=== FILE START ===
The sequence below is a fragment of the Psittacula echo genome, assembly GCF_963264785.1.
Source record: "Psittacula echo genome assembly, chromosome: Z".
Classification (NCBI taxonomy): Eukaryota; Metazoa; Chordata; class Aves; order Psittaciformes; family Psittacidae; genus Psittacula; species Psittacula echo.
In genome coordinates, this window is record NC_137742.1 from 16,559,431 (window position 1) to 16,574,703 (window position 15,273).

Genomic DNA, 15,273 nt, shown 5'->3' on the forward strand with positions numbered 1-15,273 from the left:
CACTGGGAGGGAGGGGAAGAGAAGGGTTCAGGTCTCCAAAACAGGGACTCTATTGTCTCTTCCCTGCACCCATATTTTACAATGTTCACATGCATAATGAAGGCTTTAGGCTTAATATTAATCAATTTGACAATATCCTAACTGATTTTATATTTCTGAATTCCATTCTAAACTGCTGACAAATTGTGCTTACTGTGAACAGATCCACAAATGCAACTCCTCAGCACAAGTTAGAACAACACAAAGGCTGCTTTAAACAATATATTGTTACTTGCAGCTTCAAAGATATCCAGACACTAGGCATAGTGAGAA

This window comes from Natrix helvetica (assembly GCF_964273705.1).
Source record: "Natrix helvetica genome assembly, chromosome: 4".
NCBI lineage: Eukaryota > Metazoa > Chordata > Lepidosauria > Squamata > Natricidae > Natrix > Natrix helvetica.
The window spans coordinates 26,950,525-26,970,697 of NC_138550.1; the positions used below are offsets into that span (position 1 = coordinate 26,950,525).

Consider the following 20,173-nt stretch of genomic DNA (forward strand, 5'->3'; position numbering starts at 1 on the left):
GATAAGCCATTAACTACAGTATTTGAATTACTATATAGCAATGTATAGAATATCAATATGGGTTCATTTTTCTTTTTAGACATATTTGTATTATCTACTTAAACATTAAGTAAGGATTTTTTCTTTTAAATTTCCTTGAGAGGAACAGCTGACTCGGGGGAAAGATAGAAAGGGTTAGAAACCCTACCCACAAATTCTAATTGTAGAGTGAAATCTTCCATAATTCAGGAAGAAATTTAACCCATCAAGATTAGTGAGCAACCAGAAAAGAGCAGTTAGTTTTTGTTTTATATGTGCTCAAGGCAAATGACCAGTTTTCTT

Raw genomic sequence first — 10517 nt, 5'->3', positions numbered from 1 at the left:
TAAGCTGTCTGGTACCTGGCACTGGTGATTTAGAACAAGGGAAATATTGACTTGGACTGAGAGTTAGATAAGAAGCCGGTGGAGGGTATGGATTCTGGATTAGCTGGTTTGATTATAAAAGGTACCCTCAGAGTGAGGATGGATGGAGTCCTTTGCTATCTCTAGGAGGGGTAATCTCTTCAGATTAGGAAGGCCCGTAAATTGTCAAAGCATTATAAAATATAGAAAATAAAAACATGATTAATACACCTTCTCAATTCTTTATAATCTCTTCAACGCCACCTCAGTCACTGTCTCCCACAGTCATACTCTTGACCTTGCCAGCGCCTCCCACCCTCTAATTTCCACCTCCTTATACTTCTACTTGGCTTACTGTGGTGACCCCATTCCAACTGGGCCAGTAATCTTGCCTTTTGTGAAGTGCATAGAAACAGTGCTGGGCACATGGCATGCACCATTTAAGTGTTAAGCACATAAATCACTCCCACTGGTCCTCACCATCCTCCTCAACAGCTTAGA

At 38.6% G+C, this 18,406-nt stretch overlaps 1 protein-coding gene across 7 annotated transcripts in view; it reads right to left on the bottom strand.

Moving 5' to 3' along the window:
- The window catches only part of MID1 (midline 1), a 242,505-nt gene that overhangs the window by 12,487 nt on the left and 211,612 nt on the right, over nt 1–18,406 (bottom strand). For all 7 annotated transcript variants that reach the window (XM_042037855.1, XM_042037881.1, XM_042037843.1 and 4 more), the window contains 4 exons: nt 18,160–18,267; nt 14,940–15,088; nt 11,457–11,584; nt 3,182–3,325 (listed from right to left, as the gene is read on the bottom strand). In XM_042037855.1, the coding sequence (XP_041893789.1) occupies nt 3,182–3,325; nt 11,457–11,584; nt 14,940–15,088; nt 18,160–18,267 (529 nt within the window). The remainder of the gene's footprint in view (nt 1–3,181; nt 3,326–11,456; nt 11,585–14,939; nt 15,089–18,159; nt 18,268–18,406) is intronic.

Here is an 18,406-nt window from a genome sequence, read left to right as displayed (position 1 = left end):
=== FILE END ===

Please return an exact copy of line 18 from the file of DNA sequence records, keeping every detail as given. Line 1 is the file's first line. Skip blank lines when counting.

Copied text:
Here is an 18,406-nt window from a genome sequence, read left to right as displayed (position 1 = left end):